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Methyphobia (from Greek methy, "alcohol"), or potophobia (from Latin poto, "drink") is a fear of alcohol, such as beer and wine. Sufferers of methyphobia would avoid drinking alcohol as well as encountering someone who drinks it. A common cause of fear is the alcohol's effects on person's behavior with more violence and abuse.

Most cases of methyphobia are self-diagnosed and is commonly considered irrational. If sufferers drink alcohol or when getting near intoxicated people, they may suffer a variety of symptoms including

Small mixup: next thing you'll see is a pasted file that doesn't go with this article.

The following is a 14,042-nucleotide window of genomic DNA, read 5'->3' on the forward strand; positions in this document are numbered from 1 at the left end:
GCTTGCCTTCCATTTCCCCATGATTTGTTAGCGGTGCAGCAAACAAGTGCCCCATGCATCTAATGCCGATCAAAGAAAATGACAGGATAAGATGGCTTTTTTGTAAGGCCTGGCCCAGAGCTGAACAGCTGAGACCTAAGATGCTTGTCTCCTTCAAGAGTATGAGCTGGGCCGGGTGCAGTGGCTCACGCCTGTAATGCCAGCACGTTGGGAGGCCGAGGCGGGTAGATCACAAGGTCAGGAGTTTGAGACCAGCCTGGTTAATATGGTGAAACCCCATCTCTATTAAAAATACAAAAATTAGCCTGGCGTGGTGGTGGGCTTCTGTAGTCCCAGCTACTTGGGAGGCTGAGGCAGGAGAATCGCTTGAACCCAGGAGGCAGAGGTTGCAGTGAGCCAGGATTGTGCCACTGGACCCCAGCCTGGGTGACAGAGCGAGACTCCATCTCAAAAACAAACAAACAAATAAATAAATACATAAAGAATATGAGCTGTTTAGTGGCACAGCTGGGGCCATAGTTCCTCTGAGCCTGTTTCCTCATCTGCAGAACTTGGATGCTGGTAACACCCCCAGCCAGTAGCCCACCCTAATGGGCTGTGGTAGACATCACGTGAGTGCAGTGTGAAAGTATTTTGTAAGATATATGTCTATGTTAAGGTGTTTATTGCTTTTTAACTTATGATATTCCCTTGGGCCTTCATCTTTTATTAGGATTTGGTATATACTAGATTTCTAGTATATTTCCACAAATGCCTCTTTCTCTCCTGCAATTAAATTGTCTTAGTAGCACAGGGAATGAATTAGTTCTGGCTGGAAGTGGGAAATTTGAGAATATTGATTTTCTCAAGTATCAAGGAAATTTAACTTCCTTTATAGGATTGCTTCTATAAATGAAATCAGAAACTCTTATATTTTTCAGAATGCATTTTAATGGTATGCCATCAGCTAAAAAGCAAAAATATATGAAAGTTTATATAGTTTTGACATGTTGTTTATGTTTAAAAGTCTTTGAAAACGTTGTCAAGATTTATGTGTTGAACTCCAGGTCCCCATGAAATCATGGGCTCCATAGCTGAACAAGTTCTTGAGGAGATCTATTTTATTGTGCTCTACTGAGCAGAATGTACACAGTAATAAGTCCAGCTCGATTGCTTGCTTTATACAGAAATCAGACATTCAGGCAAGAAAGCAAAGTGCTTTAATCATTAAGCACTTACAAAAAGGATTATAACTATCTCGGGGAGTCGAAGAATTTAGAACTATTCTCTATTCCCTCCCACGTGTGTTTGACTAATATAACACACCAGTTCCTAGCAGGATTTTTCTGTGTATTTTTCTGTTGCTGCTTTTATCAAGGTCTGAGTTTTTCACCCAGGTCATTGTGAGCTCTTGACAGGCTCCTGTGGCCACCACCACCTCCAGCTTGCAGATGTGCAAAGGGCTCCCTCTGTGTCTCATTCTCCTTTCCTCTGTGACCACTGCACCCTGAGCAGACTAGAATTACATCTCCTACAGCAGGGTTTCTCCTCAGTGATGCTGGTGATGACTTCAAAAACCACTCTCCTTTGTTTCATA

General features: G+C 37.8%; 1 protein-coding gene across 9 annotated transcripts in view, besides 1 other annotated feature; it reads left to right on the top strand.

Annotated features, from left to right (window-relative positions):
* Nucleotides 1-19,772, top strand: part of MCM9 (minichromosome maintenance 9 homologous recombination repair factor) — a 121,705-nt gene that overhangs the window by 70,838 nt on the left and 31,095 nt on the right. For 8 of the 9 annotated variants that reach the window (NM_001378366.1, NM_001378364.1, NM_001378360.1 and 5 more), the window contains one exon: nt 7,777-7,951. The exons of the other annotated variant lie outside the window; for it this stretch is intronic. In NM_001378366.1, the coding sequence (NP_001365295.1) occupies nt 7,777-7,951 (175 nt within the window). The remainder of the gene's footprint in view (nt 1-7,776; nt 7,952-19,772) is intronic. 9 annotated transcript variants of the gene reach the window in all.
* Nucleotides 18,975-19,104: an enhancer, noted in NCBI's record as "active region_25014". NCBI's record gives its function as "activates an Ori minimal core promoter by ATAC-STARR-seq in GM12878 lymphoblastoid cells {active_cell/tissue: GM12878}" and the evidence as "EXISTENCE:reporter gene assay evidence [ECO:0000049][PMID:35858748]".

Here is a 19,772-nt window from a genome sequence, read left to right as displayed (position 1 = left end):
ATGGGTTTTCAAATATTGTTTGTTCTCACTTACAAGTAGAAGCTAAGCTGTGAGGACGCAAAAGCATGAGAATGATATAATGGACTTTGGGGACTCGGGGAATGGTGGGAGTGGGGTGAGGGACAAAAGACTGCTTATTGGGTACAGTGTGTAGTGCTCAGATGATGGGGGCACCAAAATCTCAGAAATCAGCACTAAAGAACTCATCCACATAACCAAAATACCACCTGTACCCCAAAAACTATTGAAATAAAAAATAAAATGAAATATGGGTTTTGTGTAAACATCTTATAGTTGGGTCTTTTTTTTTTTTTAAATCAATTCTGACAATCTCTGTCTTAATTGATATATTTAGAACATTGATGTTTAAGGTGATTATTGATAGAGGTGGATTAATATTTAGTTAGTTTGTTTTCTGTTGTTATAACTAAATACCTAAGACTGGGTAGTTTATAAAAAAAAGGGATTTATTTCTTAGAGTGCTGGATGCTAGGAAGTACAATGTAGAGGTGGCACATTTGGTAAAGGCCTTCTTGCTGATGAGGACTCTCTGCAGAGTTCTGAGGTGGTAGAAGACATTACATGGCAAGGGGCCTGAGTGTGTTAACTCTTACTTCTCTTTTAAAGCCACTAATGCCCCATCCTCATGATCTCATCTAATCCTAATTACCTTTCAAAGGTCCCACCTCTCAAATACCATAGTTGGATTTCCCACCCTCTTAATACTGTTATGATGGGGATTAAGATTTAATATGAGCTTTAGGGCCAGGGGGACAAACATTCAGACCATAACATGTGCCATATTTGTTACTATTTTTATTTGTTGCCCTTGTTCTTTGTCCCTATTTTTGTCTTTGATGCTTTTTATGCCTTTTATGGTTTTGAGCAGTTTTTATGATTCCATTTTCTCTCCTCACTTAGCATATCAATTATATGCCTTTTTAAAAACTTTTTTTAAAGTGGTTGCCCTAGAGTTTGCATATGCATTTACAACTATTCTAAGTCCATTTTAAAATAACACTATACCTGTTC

• Dry mouth
  • Heart palpitations
  • Numbness
  • Heightened senses
  • Breathlessness
  • Feeling dizzy
  • Muscle tension
  • Hyperventilation
  • Trembling
  • Rapid heartbeat
  • Feeling out of control
  • Feeling trapped and unable to escape
  • Intense feeling of impending disaster.

There are many available treatment options for methyphobia, including talk therapy, support groups, exposure therapy, hypnotherapy, and cognitive-behavioral therapy. For severe sufferers, anti-anxiety medication can be used ever independently or together with other methods listed.

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